Joe and Helena must have spoken with each other for about half an hour. It was wonderful for me to see a giant in the comics industry completely enjoying a conversation with this little six year old girl. I don’t know everything that they talked about but Joe asked her who her favorite super-hero was. Without any coaching, Helena answered “Hawkgirl”.

With a proud smile on his face. Joe told Helena that he created Hawkgirl back in the 1950’s. After Helena drew the winning ticket, they hugged and she left saying “Bye, Grandpa Joe”. Joe passed away the following year.

Signed drawing of Wonder Woman from George Perez

Signed drawing of Wonder Woman from George Perez

Helena speaking with Joe Kubert

Helena speaking with Joe Kubert

This is one of the purest and sweetest memories I have of my daughter during her treatment.

Helena is now thirteen. She is heading into high school at the time of this writing. She is an honors student, a blue belt in Hapkido and Karate and she still likes to describe herself as a geek. She loves to tell people about the time when she met William Shatner and she proudly flashes the Vulcan salute from Star Trek.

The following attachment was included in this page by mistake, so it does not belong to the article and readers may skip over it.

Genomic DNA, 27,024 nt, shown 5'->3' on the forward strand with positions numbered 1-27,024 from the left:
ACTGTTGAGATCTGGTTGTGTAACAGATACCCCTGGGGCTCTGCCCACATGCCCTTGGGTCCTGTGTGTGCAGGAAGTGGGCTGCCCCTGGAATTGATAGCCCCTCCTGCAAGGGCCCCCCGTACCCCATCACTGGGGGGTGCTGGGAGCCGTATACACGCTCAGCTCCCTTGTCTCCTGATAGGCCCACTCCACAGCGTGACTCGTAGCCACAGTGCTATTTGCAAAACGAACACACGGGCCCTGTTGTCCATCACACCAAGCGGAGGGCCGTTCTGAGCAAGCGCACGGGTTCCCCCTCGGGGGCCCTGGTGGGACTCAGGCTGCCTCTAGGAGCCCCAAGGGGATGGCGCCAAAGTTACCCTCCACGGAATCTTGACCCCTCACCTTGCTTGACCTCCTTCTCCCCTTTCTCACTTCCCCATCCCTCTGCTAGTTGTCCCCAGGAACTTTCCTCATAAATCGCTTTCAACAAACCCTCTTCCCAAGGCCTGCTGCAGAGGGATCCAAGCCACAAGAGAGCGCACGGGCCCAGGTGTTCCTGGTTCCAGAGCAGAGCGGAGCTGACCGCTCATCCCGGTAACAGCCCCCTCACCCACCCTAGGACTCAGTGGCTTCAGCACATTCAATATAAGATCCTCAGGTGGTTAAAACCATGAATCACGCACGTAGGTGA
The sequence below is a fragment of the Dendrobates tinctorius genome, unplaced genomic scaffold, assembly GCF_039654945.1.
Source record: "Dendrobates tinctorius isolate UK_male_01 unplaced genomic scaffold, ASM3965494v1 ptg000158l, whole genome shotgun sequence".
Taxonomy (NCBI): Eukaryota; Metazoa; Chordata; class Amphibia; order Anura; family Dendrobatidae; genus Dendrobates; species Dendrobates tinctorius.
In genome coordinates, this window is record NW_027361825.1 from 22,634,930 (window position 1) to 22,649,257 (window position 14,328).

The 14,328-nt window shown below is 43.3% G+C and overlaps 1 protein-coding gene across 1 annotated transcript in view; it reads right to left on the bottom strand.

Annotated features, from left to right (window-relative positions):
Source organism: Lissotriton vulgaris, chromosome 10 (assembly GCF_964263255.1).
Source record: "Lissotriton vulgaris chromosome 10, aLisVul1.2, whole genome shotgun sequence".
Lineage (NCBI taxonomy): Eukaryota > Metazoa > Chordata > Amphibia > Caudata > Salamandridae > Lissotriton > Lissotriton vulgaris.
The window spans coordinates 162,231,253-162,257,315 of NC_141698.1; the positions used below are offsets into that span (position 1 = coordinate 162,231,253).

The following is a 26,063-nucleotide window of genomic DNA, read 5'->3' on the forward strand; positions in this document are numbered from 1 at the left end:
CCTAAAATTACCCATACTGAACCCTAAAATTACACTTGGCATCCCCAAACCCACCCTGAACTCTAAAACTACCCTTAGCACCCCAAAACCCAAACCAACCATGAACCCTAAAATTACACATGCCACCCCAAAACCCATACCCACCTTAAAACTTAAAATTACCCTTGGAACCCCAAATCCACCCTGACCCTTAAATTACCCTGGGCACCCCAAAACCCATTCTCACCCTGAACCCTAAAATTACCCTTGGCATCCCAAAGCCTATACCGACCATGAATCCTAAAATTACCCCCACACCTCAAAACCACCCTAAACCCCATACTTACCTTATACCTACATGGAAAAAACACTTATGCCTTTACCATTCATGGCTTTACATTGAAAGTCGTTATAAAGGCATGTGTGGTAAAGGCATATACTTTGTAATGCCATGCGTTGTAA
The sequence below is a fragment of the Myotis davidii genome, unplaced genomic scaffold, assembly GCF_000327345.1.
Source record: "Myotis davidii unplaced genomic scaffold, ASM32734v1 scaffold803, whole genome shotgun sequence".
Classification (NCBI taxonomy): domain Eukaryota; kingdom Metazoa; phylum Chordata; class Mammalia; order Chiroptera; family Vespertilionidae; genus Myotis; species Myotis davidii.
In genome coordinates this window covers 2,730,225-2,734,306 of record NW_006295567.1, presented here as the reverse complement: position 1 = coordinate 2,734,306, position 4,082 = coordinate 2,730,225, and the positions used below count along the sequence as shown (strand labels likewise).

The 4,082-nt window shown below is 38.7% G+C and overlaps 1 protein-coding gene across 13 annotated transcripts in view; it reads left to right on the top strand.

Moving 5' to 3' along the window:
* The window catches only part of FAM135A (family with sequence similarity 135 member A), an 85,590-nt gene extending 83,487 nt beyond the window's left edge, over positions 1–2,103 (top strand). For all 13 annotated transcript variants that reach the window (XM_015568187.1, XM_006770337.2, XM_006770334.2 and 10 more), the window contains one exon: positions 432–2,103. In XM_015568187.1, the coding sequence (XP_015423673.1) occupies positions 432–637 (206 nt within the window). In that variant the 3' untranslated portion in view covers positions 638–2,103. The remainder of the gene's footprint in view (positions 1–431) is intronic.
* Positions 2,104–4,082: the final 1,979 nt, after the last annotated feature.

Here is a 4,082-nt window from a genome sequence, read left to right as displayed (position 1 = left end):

But Helena’s voice is now being heard at the highest levels of our government. Being a childhood cancer survivor means that you had friends who didn’t survive. Helena has lost many of these cancer warriors and though the Canadian health care system is the envy of the rest of the world, there are still some inequalities in the way that kids receive treatment for their cancers in Canada.

After being chosen by Sick Kids to be their 2017 Children’s Miracle Network representative to the CMN Conference in Florida, Helena got a chance to visit our nation’s capital, Ottawa, and meet with members of government including several Members of Parliament, the Minister of Health, the Minister of Science and even the Prime Minister. She used this opportunity to ask for changes in the federal government to ensure more kids survived cancer like she did.